The current ending felt so disconnected with the choices you make throughout the game and the relationships you develop with the characters.

4.    Nonsensical ending

I would like to say that plot holes aren’t just events where there are breaks in logic and there are no possible explanations to justify why the plot went in that direction. People with sufficient imagination can imagine a solution to every plotholes in existence.

My definition with plot holes is where there are missing information or a break in the continuity of a storyline and could only be explained by the viewers writing the script for the writers.

First we ended up with the mass relay being destroyed. It has been established in Arrival and in the codex entry that when this occurs, it is a major catastrophe and wipes out the remaining solar system. Did Shepard just wipe out millions of people at the end? Maybe the crucible could magically destroy the mass relay without wiping out the remaining solar system but that is the thing that should have been explained in the story. Shepard should have immediately been alarmed when the catalyst mention the destruction of Mass relay and Shepard should have scrutinised the catalyst over that plan.

Even if the relay magically didn’t destroy the solar system we ended up having all the fleet stranded in the Sol system and chances are they don’t have the supplies to make it back to survive and Earth is in no position to support the fleet especially when the Turians and Quarians can’t eat food outside their own system.

We also have a situation where the entirety of the main Normandy crew were on Earth fighting the reaper. Some of the crewmembers were part of Shepard’s push to reach the citadel. Suddenly they are magically aboard the Normandy. So what we got was Joker ended up abandoning the battle with the Reaper’s fleet to go and rescue all the crewmembers (did the Mass Effect universe suddenly invented transporters?) and then run away from the battle with the reapers and escaped the solar system and crash land on another planet. Do we expect Joker to be court martial for cowardice and abandoning the battle?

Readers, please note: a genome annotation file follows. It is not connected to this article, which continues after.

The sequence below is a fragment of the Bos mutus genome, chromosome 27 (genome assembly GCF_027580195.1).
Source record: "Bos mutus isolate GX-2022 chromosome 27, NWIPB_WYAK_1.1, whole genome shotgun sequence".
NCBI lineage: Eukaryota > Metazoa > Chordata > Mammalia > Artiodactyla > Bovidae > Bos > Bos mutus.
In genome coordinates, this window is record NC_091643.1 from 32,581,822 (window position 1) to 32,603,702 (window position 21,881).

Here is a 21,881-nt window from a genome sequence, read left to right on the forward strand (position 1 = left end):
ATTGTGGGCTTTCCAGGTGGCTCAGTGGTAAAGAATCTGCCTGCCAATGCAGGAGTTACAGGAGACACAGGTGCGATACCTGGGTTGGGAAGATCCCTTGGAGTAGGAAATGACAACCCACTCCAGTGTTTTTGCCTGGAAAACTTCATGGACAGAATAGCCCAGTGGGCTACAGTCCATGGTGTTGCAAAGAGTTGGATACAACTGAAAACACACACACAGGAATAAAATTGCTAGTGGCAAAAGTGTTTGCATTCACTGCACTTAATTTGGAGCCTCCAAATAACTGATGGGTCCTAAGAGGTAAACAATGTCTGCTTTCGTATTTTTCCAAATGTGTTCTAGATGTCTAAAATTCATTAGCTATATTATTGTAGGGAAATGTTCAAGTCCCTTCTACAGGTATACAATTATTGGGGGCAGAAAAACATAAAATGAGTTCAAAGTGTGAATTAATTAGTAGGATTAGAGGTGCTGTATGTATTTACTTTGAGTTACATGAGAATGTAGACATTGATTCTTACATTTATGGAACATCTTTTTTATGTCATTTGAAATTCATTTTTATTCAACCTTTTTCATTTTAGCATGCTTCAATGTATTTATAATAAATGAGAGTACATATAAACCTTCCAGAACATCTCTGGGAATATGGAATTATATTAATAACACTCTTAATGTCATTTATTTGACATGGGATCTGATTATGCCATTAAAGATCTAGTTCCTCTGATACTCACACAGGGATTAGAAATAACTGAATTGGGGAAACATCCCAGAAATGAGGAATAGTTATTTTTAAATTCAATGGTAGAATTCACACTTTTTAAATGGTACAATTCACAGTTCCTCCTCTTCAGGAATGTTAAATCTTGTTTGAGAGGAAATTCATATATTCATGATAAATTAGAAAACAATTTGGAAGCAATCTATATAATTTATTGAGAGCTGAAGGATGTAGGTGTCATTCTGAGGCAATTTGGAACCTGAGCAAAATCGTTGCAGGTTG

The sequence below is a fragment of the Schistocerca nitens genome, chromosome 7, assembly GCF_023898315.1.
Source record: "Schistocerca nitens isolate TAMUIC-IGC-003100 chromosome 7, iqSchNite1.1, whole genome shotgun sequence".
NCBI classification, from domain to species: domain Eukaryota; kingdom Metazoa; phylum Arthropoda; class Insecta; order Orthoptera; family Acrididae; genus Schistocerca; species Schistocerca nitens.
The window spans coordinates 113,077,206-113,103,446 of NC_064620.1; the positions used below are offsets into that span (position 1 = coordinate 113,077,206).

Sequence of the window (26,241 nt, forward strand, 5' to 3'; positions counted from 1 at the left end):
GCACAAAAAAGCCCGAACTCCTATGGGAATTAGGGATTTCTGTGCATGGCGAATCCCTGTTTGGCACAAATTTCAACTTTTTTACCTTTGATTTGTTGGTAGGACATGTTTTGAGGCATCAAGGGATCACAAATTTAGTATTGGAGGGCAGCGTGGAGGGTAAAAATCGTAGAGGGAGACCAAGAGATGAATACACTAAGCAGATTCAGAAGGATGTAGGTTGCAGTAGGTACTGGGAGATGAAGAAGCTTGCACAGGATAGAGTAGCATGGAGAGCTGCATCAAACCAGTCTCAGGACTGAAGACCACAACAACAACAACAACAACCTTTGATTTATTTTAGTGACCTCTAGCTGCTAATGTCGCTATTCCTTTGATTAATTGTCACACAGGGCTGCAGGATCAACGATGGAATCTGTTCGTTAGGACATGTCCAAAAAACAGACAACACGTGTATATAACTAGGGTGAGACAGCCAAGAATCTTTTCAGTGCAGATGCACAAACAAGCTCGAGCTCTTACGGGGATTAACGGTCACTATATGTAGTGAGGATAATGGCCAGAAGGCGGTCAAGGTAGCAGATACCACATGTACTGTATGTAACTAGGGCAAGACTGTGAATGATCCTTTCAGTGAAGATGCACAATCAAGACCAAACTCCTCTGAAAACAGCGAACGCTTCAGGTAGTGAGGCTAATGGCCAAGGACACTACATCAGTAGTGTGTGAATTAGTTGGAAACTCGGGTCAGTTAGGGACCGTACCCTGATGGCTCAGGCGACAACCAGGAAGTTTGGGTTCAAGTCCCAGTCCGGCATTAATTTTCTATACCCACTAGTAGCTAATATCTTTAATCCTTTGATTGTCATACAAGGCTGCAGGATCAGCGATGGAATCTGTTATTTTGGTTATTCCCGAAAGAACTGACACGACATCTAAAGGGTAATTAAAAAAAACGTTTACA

Even if there is a solution to these problems from people with sufficient imagination, it should have been showed on the screen instead of the viewers doing the job of the writers and making up an explanation for them.

We also have an ending where the adult admit to the kid that the details of the ending was missing and basically admitted that the ending doesn’t make sense. That there are plenty more story about Commander Shepard to be told to explain the gaps in the story as long as you buy the DLC.

5.    Indoctrination theory

Fans have created a theory where the ending was all in Shepard’s mind and was a representation of Shepard resisting indoctrination by the reapers.

Essentially the reapers projected themselves in the image of the boy representing Shepard’s guilt of not saving everyone and trying to convince Shepard that working with the reapers is the only hope of saving humanity.